But, now it actually costs money. Cash. Hard currency.

You see, when you write a basic post on Facebook, about 10% of the people who follow or like you will see it. That’s all. 10 out of 100.

Why? Because Facebook makes its money by selling information to advertisers.

You want more than 10% to see it. Facebook says “Boost it.”  – And by “boost” they mean “pay us some money.”


It’s well worth it.   Why?? Because using social media you can target your message better than at any time or any other medium in history.  Think 10 years ago you could send a message to only women who are 25 miles from your location who have a child 0-3 months and like soccer?

No you couldn’t.

Today you can.

So, social media marketing is not free. It takes time. It takes money for the ad, and it takes expertise to know how to send a highly targeted message to a highly targeted audience and send them to a very specific landing page.

But done right, it’s sooooo worth it.


More Excellent Customer Service

Last week, I bought 2 tickets to the Blues, Wine and BBQ Festival in NJ, sponsored by the Garden State Wine Growers Association. The festival was to run from noon until 5, and we arrived at about 1:15.

After a wait to get to the front of the parking line, the very kind police officer directing traffic told me “Sorry, they’ve completely overbooked the event. We can’t let anyone else in.”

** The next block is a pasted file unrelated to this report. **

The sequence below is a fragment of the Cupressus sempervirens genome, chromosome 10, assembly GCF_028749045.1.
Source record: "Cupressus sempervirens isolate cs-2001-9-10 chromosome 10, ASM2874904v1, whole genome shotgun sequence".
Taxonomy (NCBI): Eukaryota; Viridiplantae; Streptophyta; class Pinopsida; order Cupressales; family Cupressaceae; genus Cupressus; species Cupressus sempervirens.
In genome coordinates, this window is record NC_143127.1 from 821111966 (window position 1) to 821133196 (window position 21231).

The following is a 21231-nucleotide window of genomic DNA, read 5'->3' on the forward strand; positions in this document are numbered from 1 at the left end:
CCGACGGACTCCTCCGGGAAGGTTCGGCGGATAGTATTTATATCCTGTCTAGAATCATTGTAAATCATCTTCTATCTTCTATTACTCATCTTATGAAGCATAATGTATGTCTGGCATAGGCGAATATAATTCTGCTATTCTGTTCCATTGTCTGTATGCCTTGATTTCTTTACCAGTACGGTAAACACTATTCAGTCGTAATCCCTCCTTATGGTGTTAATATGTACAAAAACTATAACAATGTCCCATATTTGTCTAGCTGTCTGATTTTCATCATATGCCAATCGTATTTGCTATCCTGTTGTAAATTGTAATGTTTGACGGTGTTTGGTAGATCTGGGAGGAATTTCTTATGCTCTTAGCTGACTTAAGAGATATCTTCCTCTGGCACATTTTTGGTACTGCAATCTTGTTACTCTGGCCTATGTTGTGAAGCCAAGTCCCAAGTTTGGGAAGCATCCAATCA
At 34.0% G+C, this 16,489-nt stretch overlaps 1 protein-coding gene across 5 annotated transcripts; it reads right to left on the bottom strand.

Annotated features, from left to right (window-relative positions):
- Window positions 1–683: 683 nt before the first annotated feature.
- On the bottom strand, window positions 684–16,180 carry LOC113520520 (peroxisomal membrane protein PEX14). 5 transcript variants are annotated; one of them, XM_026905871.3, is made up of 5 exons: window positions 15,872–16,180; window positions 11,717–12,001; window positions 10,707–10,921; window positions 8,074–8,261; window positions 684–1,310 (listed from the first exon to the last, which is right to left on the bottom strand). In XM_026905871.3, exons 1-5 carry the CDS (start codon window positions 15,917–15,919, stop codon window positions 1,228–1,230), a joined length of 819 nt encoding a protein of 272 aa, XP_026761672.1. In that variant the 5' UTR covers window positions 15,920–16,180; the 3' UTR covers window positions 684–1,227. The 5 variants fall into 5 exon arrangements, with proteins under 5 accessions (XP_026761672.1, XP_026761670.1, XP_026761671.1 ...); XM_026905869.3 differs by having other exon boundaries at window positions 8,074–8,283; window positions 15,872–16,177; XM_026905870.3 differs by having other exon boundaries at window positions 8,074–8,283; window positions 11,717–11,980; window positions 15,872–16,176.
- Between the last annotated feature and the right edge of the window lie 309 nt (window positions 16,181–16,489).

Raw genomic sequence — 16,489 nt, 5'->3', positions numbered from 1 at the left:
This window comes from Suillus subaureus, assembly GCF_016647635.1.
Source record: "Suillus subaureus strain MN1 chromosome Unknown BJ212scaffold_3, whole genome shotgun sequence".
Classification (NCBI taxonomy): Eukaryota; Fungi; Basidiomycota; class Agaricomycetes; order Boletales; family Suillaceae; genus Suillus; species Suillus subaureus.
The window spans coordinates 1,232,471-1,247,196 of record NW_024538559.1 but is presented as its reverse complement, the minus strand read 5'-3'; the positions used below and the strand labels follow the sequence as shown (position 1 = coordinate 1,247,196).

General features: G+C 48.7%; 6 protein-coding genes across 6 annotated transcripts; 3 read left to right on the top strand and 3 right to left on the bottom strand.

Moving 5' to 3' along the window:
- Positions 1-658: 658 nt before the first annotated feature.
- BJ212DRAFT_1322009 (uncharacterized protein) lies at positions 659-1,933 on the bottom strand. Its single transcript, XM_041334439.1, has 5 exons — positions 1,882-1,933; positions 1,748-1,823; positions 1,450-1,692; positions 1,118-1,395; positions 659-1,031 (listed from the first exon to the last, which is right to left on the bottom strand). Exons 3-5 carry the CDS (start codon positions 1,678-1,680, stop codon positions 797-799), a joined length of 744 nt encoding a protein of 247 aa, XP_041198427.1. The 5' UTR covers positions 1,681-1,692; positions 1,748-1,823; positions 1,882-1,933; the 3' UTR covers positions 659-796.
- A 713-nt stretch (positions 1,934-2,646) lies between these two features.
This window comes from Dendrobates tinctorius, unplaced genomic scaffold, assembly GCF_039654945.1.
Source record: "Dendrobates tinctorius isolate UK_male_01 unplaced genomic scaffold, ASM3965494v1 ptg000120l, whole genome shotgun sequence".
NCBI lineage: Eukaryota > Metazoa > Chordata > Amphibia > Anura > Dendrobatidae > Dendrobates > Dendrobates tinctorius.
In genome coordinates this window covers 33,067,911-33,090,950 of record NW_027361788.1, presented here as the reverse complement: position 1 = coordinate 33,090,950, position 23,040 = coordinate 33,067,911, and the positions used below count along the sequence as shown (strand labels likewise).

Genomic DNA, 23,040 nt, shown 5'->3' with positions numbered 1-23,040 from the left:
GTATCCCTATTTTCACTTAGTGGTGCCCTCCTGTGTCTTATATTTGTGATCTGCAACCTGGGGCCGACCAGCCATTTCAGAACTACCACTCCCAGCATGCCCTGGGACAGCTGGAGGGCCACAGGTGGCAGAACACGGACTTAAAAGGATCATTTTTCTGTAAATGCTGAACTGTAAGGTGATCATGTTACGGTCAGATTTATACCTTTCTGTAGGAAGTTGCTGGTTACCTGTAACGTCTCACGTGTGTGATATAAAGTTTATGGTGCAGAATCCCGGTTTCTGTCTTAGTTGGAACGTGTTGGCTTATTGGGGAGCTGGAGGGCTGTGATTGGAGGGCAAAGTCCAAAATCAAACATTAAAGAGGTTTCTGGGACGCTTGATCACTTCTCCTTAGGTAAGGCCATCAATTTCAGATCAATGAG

Disappointed, I emailed the GSWGA asking for a refund. Here’s the response I received from John Cifelli, Executive Director:

What happened Saturday was unfair to you and disappointing to everyone involved, us included. I apologize for your experience. We could not have anticipated the crowd that attended (or in your case, tried to attend). We will have you fully refunded by the end of the week, and I would like to offer you two tickets to a future event as well. If you would share your mailing address, I will mail you these tickets.
See… See that right there. THAT’S the way you do it. “We screwed up, we’re sorry, here’s how we’ll fix it.
And from that, he gets pub on my blog, my FB page and a few other places. That folks, is excellent customer service in the wake of a disappointing “purchase.”
Learn from it – and do it.

And Who/How Gets it Right…